• Motorhomes are expensive to buy, to maintain, and to use. 
  • Unlike other “investments” (like an actual home), motorhomes tend to lose their value quickly with every mile added to the engine and the generator, and with everything that gets broken inside and outside of them.
  • Driving a motorhome tends to be difficult for a lot of drivers.
  • Operating a motorhome when it’s not in motion requires a lot of training, since the vehicle is designed to act a lot like a small home, with a shower, toilet, running water, air conditioner, heater, and lots of other moving parts.
  • Storing a motorhome tends to be difficult, inconvenient, and expensive. Unless you have an RV pad on your own property or have an affordable place nearby, you’re likely to find yourself having to travel miles back and forth between your home and your RV storage to have access to it.
  • Often you feel obligated to use your motorhome to justify having it, a feeling that nags and can tend to be very inconvenient.

Alternatives to Traveling with a Motorhome

While planning to move my family from Utah to Tennessee recently, I decided that we would take our 40-foot RV since we had a week between the time that our home in Utah sold and when our rental home in Tennessee would be ready for us to move in.

Later, as I calculated the costs associated with using our RV to make the trip, including the loss in value because of added mileage, the additional cost of gas, and lost value that came when I ran into some rocks, it became clear that I would have come out much better financially driving something else across the country or even flying my family out and staying in a hotel.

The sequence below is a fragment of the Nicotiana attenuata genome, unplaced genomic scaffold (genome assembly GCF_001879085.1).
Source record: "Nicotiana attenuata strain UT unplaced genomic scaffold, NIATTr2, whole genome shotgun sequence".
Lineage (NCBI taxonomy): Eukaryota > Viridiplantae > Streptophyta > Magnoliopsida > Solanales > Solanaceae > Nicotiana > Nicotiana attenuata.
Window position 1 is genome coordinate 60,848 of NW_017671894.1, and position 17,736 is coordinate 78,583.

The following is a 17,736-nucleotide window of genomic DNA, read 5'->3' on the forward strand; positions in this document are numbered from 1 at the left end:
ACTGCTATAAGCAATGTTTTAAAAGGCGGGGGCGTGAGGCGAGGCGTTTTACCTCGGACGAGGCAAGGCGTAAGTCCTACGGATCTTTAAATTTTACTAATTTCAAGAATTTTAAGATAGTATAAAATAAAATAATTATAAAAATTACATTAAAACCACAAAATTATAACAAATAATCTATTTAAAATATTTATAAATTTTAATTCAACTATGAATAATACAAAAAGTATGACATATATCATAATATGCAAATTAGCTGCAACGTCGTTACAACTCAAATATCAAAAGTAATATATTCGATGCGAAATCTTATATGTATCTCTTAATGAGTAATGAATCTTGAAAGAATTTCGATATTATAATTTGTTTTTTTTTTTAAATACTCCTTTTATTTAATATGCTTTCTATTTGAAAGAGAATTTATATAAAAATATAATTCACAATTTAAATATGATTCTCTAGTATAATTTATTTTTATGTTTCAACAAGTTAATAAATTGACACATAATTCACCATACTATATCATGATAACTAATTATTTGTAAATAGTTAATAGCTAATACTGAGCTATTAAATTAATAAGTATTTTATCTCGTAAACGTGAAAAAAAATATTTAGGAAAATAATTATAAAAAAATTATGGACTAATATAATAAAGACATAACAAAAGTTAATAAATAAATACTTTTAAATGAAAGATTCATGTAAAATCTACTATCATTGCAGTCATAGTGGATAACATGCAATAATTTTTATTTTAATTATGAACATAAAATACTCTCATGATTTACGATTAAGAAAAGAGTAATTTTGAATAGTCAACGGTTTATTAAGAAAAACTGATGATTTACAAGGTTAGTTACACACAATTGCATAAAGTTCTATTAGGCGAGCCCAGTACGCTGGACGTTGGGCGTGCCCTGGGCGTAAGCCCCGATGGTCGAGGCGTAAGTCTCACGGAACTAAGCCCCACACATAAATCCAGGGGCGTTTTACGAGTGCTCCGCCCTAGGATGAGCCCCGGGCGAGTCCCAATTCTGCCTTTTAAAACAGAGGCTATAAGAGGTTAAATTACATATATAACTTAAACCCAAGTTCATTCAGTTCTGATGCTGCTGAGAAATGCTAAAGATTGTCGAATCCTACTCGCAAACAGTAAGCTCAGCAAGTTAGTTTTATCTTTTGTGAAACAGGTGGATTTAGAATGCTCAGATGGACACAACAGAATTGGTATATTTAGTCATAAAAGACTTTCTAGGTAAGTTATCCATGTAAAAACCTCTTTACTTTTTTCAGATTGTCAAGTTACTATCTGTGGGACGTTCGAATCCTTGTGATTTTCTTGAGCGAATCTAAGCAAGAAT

It is natural to think that if you want to go to multiple cities throughout the country on a trip, a motorhome is the best solution. If you look at the cost of using your RV for trips like that versus taking an airplane or riding in your car and staying in hotels, you’re likely to find that the motorhome is the most expensive option. If you do decide to use a motorhome, it will likely be because of the value you place in the experience of RVing itself.

Purchasing a Motorhome: What I Learned

Each of the two times I’ve purchased a motorhome, I’ve had some regrets after the fact. Mostly they revolved around making a hasty decision and not spending enough time checking out the motorhome thoroughly enough so that when I took possession I was disappointed in some things I found out later.

For instance, when I bought my most recent motorhome, I was in a hurry to get on the road. My wife and I had looked at a couple RVs, but not enough to feel confident about what we wanted or to know enough to make a good decision.

We found an older RV just out of Park City, Utah. When we went to see the RV, it was apparent that either the fellow selling it (who claimed that “everything worked perfectly” on it) didn’t understand how to use things or they simply didn’t work as intended, especially the electrical parts of the vehicle and carriage.

Soon after we bought the RV, we realized that some of the issues with the electrical came from the fact that the batteries were much older than their life expectancy. We had to spend almost $1,000 just to get new batteries.

There were other parts of the RV that didn’t work as they were supposed to. Because we didn’t give ourselves enough time to find what we were looking for, we made a bad decision when purchasing this vehicle, and it ended up costing us about $20,000.

When you’re considering purchasing a motorhome, make sure you schedule enough time with the seller to review a checklist that includes demonstrating all electrical components, the water heater, the air conditioning and heating system, and all of the other critical parts of the motorhome that make it functional.